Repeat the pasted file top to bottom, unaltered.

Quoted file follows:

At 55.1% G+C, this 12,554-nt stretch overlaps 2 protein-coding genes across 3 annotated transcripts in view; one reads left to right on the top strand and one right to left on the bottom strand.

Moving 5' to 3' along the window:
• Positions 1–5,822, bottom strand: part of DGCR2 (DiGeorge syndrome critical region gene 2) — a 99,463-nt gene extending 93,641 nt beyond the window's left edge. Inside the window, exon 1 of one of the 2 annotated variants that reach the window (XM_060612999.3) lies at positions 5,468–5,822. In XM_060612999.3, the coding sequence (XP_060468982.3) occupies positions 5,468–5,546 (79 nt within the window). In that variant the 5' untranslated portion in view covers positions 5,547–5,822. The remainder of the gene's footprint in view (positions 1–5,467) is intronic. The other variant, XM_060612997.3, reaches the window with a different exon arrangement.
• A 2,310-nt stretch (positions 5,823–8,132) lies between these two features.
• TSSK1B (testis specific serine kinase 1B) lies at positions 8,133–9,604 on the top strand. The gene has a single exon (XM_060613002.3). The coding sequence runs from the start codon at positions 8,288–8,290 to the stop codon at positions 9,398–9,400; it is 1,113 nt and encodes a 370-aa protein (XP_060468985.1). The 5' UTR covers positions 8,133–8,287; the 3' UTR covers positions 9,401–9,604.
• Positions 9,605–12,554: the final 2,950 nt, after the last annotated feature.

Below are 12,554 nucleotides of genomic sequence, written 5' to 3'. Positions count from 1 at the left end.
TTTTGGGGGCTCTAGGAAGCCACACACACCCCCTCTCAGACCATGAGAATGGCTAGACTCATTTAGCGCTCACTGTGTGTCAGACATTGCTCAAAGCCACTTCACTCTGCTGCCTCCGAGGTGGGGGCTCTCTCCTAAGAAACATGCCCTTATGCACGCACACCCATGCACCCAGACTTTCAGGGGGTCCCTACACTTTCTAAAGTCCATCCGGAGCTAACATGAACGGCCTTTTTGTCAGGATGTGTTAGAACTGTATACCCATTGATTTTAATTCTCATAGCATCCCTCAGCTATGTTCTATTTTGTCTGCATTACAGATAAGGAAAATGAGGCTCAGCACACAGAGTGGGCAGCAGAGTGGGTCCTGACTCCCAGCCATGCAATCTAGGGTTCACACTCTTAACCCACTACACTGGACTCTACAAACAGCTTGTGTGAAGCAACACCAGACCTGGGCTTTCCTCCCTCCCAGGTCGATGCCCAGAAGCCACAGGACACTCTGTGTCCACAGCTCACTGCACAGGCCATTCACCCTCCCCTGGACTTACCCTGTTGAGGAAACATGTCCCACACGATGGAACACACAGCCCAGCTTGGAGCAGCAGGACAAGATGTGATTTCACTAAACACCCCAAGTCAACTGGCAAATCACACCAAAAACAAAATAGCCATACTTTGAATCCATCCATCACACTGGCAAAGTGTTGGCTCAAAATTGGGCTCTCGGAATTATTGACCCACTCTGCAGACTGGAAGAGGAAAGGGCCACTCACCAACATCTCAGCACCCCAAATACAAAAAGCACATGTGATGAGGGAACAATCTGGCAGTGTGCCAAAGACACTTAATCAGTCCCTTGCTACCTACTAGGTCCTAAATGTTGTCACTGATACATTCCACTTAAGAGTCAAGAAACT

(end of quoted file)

At 55.1% G+C, this 12,554-nt stretch overlaps 2 protein-coding genes across 3 annotated transcripts in view; one reads left to right on the top strand and one right to left on the bottom strand.

Moving 5' to 3' along the window:
• Positions 1–5,822, bottom strand: part of DGCR2 (DiGeorge syndrome critical region gene 2) — a 99,463-nt gene extending 93,641 nt beyond the window's left edge. Inside the window, exon 1 of one of the 2 annotated variants that reach the window (XM_060612999.3) lies at positions 5,468–5,822. In XM_060612999.3, the coding sequence (XP_060468982.3) occupies positions 5,468–5,546 (79 nt within the window). In that variant the 5' untranslated portion in view covers positions 5,547–5,822. The remainder of the gene's footprint in view (positions 1–5,467) is intronic. The other variant, XM_060612997.3, reaches the window with a different exon arrangement.
• A 2,310-nt stretch (positions 5,823–8,132) lies between these two features.
• TSSK1B (testis specific serine kinase 1B) lies at positions 8,133–9,604 on the top strand. The gene has a single exon (XM_060613002.3). The coding sequence runs from the start codon at positions 8,288–8,290 to the stop codon at positions 9,398–9,400; it is 1,113 nt and encodes a 370-aa protein (XP_060468985.1). The 5' UTR covers positions 8,133–8,287; the 3' UTR covers positions 9,401–9,604.
• Positions 9,605–12,554: the final 2,950 nt, after the last annotated feature.

Below are 12,554 nucleotides of genomic sequence, written 5' to 3'. Positions count from 1 at the left end.
TTTTGGGGGCTCTAGGAAGCCACACACACCCCCTCTCAGACCATGAGAATGGCTAGACTCATTTAGCGCTCACTGTGTGTCAGACATTGCTCAAAGCCACTTCACTCTGCTGCCTCCGAGGTGGGGGCTCTCTCCTAAGAAACATGCCCTTATGCACGCACACCCATGCACCCAGACTTTCAGGGGGTCCCTACACTTTCTAAAGTCCATCCGGAGCTAACATGAACGGCCTTTTTGTCAGGATGTGTTAGAACTGTATACCCATTGATTTTAATTCTCATAGCATCCCTCAGCTATGTTCTATTTTGTCTGCATTACAGATAAGGAAAATGAGGCTCAGCACACAGAGTGGGCAGCAGAGTGGGTCCTGACTCCCAGCCATGCAATCTAGGGTTCACACTCTTAACCCACTACACTGGACTCTACAAACAGCTTGTGTGAAGCAACACCAGACCTGGGCTTTCCTCCCTCCCAGGTCGATGCCCAGAAGCCACAGGACACTCTGTGTCCACAGCTCACTGCACAGGCCATTCACCCTCCCCTGGACTTACCCTGTTGAGGAAACATGTCCCACACGATGGAACACACAGCCCAGCTTGGAGCAGCAGGACAAGATGTGATTTCACTAAACACCCCAAGTCAACTGGCAAATCACACCAAAAACAAAATAGCCATACTTTGAATCCATCCATCACACTGGCAAAGTGTTGGCTCAAAATTGGGCTCTCGGAATTATTGACCCACTCTGCAGACTGGAAGAGGAAAGGGCCACTCACCAACATCTCAGCACCCCAAATACAAAAAGCACATGTGATGAGGGAACAATCTGGCAGTGTGCCAAAGACACTTAATCAGTCCCTTGCTACCTACTAGGTCCTAAATGTTGTCACTGATACATTCCACTTAAGAGTCAAGAAACT